Last December the state of New Mexico sued Meta for failing to protect children, claiming that Facebook and Instagram algorithms recommended sexual content to minors. Now, an unredacted internal Meta presentation has been revealed, with the company's own employees estimating that 100,000 child users were harassed daily, The Wall Street Journal reported.
According to a 2021 internal document, Facebook's "People You May Know" (PMYK) algorithm was singled out as a primary connector of children to predators. When employees reported those findings to Meta executives, they reportedly rejected recommendations that the algorithm be redesigned to stop recommending adults to minors.
The feature was responsible for 75 percent of all inappropriate adult-minor contact, according to one employee. "How on earth have we not just turned off PYMK between adults and children?" another employee said. "It's really, really upsetting," added another.
The issues were particularly insidious on Instagram, according to an internal 2020 memo, with "sex talk" 38 times more prevalent on that platform than Facebook Messenger in the US. In one case an Apple executive reported that his 12-year-old child was solicited on Instagram. "This is the kind of thing that pisses Apple off to the extend of threat[en]ing to remove us from the App Store," said an employee charged with addressing the issue.
New Mexico claims that Meta has failed to address large-scale predation on its platform, particularly around recommendation algorithms. State investigators originally set up phony accounts for children, providing adult dates of birth, as kids often misstate their ages to access online services that they're not supposed to. Then, they implied that the accounts were being used by children, with one posting about a lost baby tooth and starting seventh grade. The suit alleged that, among other things, the accounts were sent child sex images and offers to pay for sex.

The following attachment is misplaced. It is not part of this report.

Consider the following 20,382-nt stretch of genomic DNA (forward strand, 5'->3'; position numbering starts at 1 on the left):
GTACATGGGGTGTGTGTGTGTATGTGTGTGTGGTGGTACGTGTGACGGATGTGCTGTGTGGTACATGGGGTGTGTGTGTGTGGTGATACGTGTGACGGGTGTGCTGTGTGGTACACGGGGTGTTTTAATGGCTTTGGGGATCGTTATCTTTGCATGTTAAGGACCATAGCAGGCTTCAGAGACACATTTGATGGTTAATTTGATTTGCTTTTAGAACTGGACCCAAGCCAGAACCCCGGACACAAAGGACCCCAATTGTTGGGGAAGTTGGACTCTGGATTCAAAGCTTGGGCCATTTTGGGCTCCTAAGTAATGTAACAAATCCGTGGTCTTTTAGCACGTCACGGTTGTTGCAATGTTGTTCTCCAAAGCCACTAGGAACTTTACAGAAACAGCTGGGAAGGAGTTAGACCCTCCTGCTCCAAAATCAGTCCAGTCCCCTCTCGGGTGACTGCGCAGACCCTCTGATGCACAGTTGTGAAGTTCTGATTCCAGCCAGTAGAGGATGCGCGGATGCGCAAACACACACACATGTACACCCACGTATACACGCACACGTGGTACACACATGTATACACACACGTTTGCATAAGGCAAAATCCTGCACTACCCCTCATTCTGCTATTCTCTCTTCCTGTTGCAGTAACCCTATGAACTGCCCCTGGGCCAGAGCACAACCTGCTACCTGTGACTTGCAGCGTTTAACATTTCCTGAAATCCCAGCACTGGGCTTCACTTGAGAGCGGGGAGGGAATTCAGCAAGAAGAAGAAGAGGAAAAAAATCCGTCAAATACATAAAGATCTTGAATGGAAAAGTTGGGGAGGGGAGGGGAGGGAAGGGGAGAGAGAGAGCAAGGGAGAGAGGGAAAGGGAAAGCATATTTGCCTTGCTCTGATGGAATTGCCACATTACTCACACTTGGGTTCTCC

The state further alleges that Meta leaders didn't take action to limit adult predation on minors until late 2022, and still stopped short of strict measure recommended by safety staff. Instead it, only attempted to block suggestions to adults who previously demonstrated suspicious behavior toward children. However, according to a Meta study, 99 percent of accounts disabled for grooming children failed to state their age.
Meta recently introduced measures for teen users on Instagram and Facebook, including stopping non-followers from messaging them and blocking offensive comments. On top of the New Mexico complaint, Meta is facing lawsuits from 41 states complaining it harms the mental health of its youngest users. Another recently unsealed complaint filed by 33 states alleges that Meta "coveted and pursued" users under the age of 13 and has been dishonest about how it handles underage users' accounts when they're discovered.